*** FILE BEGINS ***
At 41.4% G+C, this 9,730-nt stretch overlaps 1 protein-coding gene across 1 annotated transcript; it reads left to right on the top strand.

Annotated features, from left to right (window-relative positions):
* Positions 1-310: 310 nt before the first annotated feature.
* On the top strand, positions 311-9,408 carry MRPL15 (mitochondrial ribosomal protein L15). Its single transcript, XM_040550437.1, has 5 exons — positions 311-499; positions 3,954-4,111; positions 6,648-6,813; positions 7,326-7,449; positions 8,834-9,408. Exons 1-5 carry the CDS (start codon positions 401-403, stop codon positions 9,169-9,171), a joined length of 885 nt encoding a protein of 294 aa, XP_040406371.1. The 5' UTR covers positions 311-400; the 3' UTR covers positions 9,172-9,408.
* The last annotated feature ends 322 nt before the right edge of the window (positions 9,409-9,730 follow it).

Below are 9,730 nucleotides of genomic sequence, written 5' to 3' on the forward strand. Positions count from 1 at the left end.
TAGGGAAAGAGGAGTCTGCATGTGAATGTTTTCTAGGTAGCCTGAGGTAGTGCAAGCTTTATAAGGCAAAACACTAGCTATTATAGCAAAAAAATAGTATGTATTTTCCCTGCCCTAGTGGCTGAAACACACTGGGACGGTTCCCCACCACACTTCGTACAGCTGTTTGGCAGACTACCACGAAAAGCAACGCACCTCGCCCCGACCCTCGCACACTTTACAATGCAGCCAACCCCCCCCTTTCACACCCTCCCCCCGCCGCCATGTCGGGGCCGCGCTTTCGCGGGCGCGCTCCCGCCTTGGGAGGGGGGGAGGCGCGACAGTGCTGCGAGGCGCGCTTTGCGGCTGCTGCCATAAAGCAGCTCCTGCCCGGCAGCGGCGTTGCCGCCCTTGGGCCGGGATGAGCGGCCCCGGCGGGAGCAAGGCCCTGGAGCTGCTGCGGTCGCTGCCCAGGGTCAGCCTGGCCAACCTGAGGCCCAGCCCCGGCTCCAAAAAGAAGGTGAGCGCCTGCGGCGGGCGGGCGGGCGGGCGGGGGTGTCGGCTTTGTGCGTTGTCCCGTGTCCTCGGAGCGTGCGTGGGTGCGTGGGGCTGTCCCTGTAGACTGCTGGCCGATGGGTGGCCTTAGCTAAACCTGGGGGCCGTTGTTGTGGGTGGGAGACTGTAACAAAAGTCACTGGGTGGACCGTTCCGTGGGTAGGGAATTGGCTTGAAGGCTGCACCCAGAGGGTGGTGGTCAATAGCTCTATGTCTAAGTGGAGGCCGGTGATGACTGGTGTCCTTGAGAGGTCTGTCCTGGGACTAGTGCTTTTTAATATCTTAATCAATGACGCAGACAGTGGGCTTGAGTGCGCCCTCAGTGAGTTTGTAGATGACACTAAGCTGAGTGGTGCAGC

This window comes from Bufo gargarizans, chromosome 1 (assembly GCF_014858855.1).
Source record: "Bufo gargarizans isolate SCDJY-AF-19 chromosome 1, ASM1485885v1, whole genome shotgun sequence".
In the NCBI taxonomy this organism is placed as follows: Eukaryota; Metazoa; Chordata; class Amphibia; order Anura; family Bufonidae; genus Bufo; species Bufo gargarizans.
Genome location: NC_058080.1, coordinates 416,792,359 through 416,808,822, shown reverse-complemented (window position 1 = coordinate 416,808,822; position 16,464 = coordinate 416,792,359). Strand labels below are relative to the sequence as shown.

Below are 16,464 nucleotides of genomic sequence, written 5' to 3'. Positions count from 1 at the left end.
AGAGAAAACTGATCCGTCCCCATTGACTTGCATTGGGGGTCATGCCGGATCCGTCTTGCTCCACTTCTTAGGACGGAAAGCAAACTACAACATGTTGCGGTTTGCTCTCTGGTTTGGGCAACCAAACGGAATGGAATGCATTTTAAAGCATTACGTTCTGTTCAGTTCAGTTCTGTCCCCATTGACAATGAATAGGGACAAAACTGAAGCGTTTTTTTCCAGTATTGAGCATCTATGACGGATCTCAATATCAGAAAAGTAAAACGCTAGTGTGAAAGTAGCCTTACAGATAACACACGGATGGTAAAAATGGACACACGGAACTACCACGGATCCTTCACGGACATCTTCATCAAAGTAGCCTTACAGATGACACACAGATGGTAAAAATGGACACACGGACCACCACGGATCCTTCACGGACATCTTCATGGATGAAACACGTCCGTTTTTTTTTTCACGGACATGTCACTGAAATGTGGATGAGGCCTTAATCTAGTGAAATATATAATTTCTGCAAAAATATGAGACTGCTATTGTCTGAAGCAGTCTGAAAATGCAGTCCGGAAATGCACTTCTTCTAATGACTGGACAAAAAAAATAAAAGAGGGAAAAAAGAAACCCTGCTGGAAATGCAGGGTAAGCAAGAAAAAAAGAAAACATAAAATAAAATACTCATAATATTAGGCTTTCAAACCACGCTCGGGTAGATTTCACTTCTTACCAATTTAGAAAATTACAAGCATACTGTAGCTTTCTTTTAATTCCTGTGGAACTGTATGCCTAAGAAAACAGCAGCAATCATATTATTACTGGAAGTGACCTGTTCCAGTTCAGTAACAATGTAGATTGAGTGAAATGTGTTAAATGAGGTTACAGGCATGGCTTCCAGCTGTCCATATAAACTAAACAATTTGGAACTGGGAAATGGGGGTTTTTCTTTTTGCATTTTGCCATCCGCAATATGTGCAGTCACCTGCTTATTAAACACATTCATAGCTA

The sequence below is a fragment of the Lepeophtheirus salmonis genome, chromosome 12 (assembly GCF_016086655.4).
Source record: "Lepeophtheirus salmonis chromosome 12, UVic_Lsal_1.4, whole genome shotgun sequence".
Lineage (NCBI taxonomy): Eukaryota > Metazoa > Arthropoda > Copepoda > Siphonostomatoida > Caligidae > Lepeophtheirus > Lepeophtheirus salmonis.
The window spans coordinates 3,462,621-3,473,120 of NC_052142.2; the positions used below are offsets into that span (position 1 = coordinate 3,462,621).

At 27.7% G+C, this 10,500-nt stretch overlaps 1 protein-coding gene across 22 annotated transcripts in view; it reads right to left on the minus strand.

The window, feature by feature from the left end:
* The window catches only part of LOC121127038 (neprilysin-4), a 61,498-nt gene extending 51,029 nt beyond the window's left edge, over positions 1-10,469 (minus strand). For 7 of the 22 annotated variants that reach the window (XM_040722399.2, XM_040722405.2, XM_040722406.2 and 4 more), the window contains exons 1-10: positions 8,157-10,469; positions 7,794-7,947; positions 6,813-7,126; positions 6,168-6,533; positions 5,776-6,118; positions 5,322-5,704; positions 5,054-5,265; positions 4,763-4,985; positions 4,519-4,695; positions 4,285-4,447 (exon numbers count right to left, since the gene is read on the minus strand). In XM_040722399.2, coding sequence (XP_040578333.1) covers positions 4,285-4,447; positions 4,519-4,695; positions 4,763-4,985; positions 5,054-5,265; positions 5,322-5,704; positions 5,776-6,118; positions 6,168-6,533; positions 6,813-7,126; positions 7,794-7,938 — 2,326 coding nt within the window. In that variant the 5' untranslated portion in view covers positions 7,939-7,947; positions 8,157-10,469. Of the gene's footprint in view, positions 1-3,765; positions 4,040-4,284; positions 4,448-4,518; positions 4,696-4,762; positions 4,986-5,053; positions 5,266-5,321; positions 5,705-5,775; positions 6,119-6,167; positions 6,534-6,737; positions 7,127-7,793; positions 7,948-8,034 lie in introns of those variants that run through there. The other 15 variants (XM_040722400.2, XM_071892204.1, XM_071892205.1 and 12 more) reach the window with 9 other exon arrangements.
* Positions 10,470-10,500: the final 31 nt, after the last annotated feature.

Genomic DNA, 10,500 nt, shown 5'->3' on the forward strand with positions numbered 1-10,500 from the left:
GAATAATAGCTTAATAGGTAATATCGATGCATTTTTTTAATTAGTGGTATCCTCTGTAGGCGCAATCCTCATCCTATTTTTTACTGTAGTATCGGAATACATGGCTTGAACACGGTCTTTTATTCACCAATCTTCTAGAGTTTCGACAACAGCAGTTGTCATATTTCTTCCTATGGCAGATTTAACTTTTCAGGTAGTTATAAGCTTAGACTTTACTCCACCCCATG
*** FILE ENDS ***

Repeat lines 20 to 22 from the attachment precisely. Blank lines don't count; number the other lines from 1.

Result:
* The window catches only part of LOC121127038 (neprilysin-4), a 61,498-nt gene extending 51,029 nt beyond the window's left edge, over positions 1-10,469 (minus strand). For 7 of the 22 annotated variants that reach the window (XM_040722399.2, XM_040722405.2, XM_040722406.2 and 4 more), the window contains exons 1-10: positions 8,157-10,469; positions 7,794-7,947; positions 6,813-7,126; positions 6,168-6,533; positions 5,776-6,118; positions 5,322-5,704; positions 5,054-5,265; positions 4,763-4,985; positions 4,519-4,695; positions 4,285-4,447 (exon numbers count right to left, since the gene is read on the minus strand). In XM_040722399.2, coding sequence (XP_040578333.1) covers positions 4,285-4,447; positions 4,519-4,695; positions 4,763-4,985; positions 5,054-5,265; positions 5,322-5,704; positions 5,776-6,118; positions 6,168-6,533; positions 6,813-7,126; positions 7,794-7,938 — 2,326 coding nt within the window. In that variant the 5' untranslated portion in view covers positions 7,939-7,947; positions 8,157-10,469. Of the gene's footprint in view, positions 1-3,765; positions 4,040-4,284; positions 4,448-4,518; positions 4,696-4,762; positions 4,986-5,053; positions 5,266-5,321; positions 5,705-5,775; positions 6,119-6,167; positions 6,534-6,737; positions 7,127-7,793; positions 7,948-8,034 lie in introns of those variants that run through there. The other 15 variants (XM_040722400.2, XM_071892204.1, XM_071892205.1 and 12 more) reach the window with 9 other exon arrangements.
* Positions 10,470-10,500: the final 31 nt, after the last annotated feature.

Genomic DNA, 10,500 nt, shown 5'->3' on the forward strand with positions numbered 1-10,500 from the left: